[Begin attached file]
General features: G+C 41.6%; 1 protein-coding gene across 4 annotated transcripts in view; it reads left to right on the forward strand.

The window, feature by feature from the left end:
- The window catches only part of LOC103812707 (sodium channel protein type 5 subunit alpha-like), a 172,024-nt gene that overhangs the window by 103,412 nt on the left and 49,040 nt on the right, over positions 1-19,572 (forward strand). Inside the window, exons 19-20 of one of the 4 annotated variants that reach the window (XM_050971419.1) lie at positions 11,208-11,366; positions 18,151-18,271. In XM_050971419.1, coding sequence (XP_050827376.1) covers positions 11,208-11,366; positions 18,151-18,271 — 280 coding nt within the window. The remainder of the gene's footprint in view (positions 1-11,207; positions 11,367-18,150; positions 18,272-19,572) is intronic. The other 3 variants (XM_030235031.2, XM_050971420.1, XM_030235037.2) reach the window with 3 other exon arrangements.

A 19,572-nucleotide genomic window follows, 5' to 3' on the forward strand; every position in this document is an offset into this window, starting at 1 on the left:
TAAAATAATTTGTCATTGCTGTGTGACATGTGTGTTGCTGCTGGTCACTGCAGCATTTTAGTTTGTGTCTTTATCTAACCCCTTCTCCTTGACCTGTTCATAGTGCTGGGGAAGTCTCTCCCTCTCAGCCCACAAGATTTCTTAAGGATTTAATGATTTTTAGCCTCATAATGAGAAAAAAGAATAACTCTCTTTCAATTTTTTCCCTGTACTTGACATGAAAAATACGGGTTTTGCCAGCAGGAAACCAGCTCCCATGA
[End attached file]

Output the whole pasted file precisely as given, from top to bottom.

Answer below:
General features: G+C 41.6%; 1 protein-coding gene across 4 annotated transcripts in view; it reads left to right on the forward strand.

The window, feature by feature from the left end:
- The window catches only part of LOC103812707 (sodium channel protein type 5 subunit alpha-like), a 172,024-nt gene that overhangs the window by 103,412 nt on the left and 49,040 nt on the right, over positions 1-19,572 (forward strand). Inside the window, exons 19-20 of one of the 4 annotated variants that reach the window (XM_050971419.1) lie at positions 11,208-11,366; positions 18,151-18,271. In XM_050971419.1, coding sequence (XP_050827376.1) covers positions 11,208-11,366; positions 18,151-18,271 — 280 coding nt within the window. The remainder of the gene's footprint in view (positions 1-11,207; positions 11,367-18,150; positions 18,272-19,572) is intronic. The other 3 variants (XM_030235031.2, XM_050971420.1, XM_030235037.2) reach the window with 3 other exon arrangements.

A 19,572-nucleotide genomic window follows, 5' to 3' on the forward strand; every position in this document is an offset into this window, starting at 1 on the left:
TAAAATAATTTGTCATTGCTGTGTGACATGTGTGTTGCTGCTGGTCACTGCAGCATTTTAGTTTGTGTCTTTATCTAACCCCTTCTCCTTGACCTGTTCATAGTGCTGGGGAAGTCTCTCCCTCTCAGCCCACAAGATTTCTTAAGGATTTAATGATTTTTAGCCTCATAATGAGAAAAAAGAATAACTCTCTTTCAATTTTTTCCCTGTACTTGACATGAAAAATACGGGTTTTGCCAGCAGGAAACCAGCTCCCATGA